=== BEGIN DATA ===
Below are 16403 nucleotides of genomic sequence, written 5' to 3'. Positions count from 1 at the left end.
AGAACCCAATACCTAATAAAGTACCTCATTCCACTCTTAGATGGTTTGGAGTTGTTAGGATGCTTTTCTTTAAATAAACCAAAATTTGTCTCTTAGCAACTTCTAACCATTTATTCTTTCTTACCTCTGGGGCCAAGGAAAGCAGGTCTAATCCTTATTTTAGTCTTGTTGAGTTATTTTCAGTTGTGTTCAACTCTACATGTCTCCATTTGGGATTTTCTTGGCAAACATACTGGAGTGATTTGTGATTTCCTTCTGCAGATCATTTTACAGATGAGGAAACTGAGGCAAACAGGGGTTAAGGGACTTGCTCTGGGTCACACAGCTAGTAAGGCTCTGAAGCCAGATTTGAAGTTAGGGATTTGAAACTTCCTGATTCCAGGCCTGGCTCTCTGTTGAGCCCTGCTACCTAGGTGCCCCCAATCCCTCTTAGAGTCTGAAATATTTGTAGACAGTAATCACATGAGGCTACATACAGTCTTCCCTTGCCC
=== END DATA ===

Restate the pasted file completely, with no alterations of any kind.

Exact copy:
Below are 16403 nucleotides of genomic sequence, written 5' to 3'. Positions count from 1 at the left end.
AGAACCCAATACCTAATAAAGTACCTCATTCCACTCTTAGATGGTTTGGAGTTGTTAGGATGCTTTTCTTTAAATAAACCAAAATTTGTCTCTTAGCAACTTCTAACCATTTATTCTTTCTTACCTCTGGGGCCAAGGAAAGCAGGTCTAATCCTTATTTTAGTCTTGTTGAGTTATTTTCAGTTGTGTTCAACTCTACATGTCTCCATTTGGGATTTTCTTGGCAAACATACTGGAGTGATTTGTGATTTCCTTCTGCAGATCATTTTACAGATGAGGAAACTGAGGCAAACAGGGGTTAAGGGACTTGCTCTGGGTCACACAGCTAGTAAGGCTCTGAAGCCAGATTTGAAGTTAGGGATTTGAAACTTCCTGATTCCAGGCCTGGCTCTCTGTTGAGCCCTGCTACCTAGGTGCCCCCAATCCCTCTTAGAGTCTGAAATATTTGTAGACAGTAATCACATGAGGCTACATACAGTCTTCCCTTGCCC